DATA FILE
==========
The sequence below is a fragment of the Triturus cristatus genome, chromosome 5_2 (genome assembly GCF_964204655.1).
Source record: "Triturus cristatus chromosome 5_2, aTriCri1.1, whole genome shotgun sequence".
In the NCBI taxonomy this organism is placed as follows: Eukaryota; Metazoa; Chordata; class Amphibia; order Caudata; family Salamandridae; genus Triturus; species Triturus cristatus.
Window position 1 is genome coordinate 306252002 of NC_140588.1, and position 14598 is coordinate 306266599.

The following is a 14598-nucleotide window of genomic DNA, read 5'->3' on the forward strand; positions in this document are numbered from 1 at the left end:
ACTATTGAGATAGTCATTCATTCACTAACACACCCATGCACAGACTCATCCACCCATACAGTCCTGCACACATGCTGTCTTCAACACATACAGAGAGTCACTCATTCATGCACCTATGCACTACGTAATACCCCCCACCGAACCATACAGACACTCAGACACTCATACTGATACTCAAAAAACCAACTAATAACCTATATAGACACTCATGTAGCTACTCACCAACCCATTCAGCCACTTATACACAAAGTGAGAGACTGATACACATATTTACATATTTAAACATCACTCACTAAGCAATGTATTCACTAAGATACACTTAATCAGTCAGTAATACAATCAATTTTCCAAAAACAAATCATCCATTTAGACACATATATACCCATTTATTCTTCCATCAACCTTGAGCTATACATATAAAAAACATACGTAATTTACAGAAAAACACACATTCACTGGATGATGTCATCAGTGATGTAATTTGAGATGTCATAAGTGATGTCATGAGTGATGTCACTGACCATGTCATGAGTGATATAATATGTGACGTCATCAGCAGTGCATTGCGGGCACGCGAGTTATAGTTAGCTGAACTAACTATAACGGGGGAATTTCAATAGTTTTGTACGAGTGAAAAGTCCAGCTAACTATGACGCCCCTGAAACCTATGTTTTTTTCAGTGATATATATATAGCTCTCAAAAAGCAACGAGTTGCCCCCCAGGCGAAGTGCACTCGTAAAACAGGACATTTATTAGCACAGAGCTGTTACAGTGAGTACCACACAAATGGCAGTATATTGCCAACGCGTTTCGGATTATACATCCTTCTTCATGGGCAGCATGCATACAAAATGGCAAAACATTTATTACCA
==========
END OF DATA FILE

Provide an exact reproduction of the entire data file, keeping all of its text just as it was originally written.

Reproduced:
The sequence below is a fragment of the Triturus cristatus genome, chromosome 5_2 (genome assembly GCF_964204655.1).
Source record: "Triturus cristatus chromosome 5_2, aTriCri1.1, whole genome shotgun sequence".
In the NCBI taxonomy this organism is placed as follows: Eukaryota; Metazoa; Chordata; class Amphibia; order Caudata; family Salamandridae; genus Triturus; species Triturus cristatus.
Window position 1 is genome coordinate 306252002 of NC_140588.1, and position 14598 is coordinate 306266599.

The following is a 14598-nucleotide window of genomic DNA, read 5'->3' on the forward strand; positions in this document are numbered from 1 at the left end:
ACTATTGAGATAGTCATTCATTCACTAACACACCCATGCACAGACTCATCCACCCATACAGTCCTGCACACATGCTGTCTTCAACACATACAGAGAGTCACTCATTCATGCACCTATGCACTACGTAATACCCCCCACCGAACCATACAGACACTCAGACACTCATACTGATACTCAAAAAACCAACTAATAACCTATATAGACACTCATGTAGCTACTCACCAACCCATTCAGCCACTTATACACAAAGTGAGAGACTGATACACATATTTACATATTTAAACATCACTCACTAAGCAATGTATTCACTAAGATACACTTAATCAGTCAGTAATACAATCAATTTTCCAAAAACAAATCATCCATTTAGACACATATATACCCATTTATTCTTCCATCAACCTTGAGCTATACATATAAAAAACATACGTAATTTACAGAAAAACACACATTCACTGGATGATGTCATCAGTGATGTAATTTGAGATGTCATAAGTGATGTCATGAGTGATGTCACTGACCATGTCATGAGTGATATAATATGTGACGTCATCAGCAGTGCATTGCGGGCACGCGAGTTATAGTTAGCTGAACTAACTATAACGGGGGAATTTCAATAGTTTTGTACGAGTGAAAAGTCCAGCTAACTATGACGCCCCTGAAACCTATGTTTTTTTCAGTGATATATATATAGCTCTCAAAAAGCAACGAGTTGCCCCCCAGGCGAAGTGCACTCGTAAAACAGGACATTTATTAGCACAGAGCTGTTACAGTGAGTACCACACAAATGGCAGTATATTGCCAACGCGTTTCGGATTATACATCCTTCTTCATGGGCAGCATGCATACAAAATGGCAAAACATTTATTACCA